The International Monetary Fund -- or IMF -- is urging the European Union to make greater progress on its key internal reforms so as to open the path to the EU's eastward expansion. In its latest survey of the World Economic Outlook, issued in Prague today (Tuesday), the IMF says the EU faces an urgent responsibility to reform its own institutions and policies in order to be ready for the enlargement. The report also says the candidate countries -- 10 of which are in Central and East Europe -- should do more to prepare themselves for accession in the coming years. RFE/RL correspondent Breffni O'Rourke -- who is attending the annual meetings of the IMF and World Bank in the Czech capital -- has the story.
Prague, 19 September 2000 (RFE/RL) -- The IMF says that the EU, as the anchor for the accession process, has a central influence on the form and pace of enlargement.
But it says that as things stand at present, delays in the union's internal reforms have raised what it calls "substantial doubts" about the conditions under which the enlargement will occur, and when full membership can realistically be expected for even the first group of applicants.
The 15 EU member states have set themselves a target date of the end of 2002 for being institutionally ready to accept new members, and EU officials have spoken of 2005 as the likely -- but not promised -- date for the first new accessions. The internal reform process is going forward by means of an inter-governmental conference, or IGC, which is charged with reaching consensus on a reform package in time for a summit of EU leaders in Nice, France, in December.
But progress at the IGC is said to be slow, and in its report, the IMF notes that "substantial" movement forward is still required in a number of critical areas. They include voting procedures, agricultural support policies, and regional funding policies.
However, Michael Mussa, the IMF's research director, struck a generally optimistic note today:
"I don't regard that process [of EU enlargement] as slow at this stage. We are concerned that it may become slow, but that is a concern more for the future than for what has been accomplished up to this point."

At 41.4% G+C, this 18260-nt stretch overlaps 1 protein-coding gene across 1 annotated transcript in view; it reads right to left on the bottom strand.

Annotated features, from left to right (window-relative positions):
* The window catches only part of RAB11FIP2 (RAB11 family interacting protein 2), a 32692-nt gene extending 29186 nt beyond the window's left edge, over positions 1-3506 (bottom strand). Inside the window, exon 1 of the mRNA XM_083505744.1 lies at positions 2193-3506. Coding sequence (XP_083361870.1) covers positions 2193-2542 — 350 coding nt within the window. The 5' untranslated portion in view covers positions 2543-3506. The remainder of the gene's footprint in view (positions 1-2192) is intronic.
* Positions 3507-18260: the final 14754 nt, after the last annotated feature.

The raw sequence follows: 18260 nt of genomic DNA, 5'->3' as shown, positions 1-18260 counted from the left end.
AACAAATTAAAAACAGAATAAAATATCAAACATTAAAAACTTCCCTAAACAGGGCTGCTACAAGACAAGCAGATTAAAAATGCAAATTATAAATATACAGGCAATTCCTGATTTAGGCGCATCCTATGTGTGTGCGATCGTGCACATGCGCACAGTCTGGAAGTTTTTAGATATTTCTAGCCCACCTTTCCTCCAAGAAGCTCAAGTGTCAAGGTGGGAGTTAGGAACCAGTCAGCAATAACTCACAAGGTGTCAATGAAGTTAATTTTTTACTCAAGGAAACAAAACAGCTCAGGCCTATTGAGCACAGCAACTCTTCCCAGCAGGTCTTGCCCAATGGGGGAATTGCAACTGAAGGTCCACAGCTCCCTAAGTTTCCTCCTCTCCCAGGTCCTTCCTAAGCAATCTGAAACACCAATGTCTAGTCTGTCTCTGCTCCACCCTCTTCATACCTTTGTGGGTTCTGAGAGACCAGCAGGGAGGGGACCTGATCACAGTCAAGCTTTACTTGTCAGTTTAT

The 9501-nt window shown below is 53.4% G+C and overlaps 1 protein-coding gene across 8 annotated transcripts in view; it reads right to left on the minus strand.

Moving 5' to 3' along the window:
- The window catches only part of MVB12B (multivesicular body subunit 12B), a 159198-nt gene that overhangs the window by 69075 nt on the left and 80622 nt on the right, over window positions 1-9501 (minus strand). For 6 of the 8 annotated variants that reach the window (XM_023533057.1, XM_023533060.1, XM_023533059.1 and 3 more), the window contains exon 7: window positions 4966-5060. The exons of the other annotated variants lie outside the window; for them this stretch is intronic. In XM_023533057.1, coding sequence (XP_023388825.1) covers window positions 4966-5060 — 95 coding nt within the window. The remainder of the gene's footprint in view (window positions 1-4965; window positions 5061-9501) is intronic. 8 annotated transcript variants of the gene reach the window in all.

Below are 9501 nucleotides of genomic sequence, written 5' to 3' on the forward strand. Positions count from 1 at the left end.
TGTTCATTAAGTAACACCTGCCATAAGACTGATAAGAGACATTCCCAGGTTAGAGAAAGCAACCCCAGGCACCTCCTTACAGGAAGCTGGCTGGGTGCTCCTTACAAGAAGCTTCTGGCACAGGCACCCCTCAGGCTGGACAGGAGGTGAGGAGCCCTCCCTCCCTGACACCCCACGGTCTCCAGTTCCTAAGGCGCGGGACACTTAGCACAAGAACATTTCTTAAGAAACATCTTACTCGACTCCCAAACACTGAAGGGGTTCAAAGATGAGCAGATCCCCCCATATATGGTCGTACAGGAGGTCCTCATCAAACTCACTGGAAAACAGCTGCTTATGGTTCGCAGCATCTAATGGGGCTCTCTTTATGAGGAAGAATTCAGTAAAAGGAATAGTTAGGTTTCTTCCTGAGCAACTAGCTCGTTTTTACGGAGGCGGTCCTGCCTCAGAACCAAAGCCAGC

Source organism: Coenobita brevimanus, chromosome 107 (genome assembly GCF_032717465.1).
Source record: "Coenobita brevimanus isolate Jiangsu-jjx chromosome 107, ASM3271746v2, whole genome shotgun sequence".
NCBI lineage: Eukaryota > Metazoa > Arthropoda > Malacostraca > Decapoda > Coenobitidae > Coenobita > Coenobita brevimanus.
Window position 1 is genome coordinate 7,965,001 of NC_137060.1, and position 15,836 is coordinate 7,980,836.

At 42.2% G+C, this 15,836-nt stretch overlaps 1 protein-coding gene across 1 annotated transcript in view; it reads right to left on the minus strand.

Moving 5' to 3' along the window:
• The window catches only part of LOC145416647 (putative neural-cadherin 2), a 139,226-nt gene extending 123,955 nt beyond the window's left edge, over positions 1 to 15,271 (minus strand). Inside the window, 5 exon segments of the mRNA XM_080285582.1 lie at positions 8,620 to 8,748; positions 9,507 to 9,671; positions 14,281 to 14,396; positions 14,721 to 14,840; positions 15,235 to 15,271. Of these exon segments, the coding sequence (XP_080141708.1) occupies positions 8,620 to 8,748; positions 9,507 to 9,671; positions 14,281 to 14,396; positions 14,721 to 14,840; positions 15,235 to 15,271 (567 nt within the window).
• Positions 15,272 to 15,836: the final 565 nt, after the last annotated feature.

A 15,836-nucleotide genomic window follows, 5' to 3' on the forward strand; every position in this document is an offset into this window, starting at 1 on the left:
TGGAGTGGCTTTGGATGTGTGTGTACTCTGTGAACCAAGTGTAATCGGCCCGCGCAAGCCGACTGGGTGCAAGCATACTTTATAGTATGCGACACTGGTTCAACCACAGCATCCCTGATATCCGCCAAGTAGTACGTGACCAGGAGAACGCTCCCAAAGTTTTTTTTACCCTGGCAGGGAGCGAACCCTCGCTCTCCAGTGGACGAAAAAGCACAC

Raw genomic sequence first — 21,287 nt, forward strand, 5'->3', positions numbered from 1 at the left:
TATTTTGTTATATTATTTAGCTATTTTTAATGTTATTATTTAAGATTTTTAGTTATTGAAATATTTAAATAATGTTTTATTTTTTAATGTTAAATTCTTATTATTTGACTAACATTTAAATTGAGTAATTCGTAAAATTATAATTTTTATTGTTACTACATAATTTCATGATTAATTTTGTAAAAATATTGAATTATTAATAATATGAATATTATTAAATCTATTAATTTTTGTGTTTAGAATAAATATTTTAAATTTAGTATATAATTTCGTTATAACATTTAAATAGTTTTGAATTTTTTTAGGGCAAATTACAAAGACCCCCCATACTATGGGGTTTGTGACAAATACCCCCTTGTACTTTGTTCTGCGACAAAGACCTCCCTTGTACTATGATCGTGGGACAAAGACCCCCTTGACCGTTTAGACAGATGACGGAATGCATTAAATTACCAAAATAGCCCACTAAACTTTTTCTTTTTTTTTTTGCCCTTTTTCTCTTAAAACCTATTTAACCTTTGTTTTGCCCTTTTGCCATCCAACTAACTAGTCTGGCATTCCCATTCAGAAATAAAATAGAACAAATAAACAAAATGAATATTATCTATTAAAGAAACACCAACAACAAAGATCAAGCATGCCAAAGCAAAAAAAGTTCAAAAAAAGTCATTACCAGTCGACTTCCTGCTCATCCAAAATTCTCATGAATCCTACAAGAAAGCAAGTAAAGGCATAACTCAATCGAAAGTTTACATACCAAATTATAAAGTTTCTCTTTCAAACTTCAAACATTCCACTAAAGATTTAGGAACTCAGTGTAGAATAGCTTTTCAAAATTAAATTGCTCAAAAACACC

The IMF report says any continuing lack of EU progress could present significant risks to the accession process. Either membership for the Eastern candidates could be delayed, or new members could be placed in some form of transitional status. This, according to the IMF, could raise the danger that the candidates' commitment to reforms could be weakened and that public support for membership could slide -- both in the existing member states and among the applicants. In addition, the IMF warns, the transition economies could be subject to political or economic shocks that could move them away from the accession track.
Looking at the other side of the coin, the IMF also has assesses the progress that the 13 candidate countries -- which include Cyprus, Malta and Turkey -- need to make.
It report characterizes the overall picture so far as one of substantial progress by the accession countries in economic liberalization and adjustment, including reorienting their trade to the West, strengthening capital markets, and improving macroeconomic stability.
But the IMF says that all the candidates still face heavy adjustments, particularly in terms of their mix of jobs and industries, notably agriculture, as well as in trade patterns and in the financial sector.
It says that these necessary changes will occur more smoothly if markets are able to operate efficiently and convey clear price and wage signals. Thus, the candidates need to go-on strengthening the institutions that support market activities, particularly laws and regulations.
The IMF also says that by putting in place a legal framework designed for economically advanced economies, the accession countries have the chance to leap-frog forward. But to realize that advantage fully, the transition economies still face a big effort to build up their human capital and administrative capacity to ensure that laws are applied effectively.
The IMF's assistant director of research, David Robinson, speaks positively of the progress made so far by Central and East European EU candidate countries, compared to those post-communist area nations that are not candidates:
"One striking feature of the transition process has been the generally better performance by the countries that are now applying for membership of the European Union. And while that importantly reflects the initial conditions they faced, which were rather more favorable -- I would say -- than the Commonwealth of Independent States, it also reflects the better progress that they have generally made with structural and institutional reform."
Further, the IMF says that while the process of EU accession may be moving too slowly in the view of a number of applicant countries, there could be risks for them in trying to join the euro common currency zone too quickly. That's because the EU members' inflation and fiscal discipline under the EU members' convergence criteria could potentially conflict with real adjustments which the candidate countries will continue to face for some time.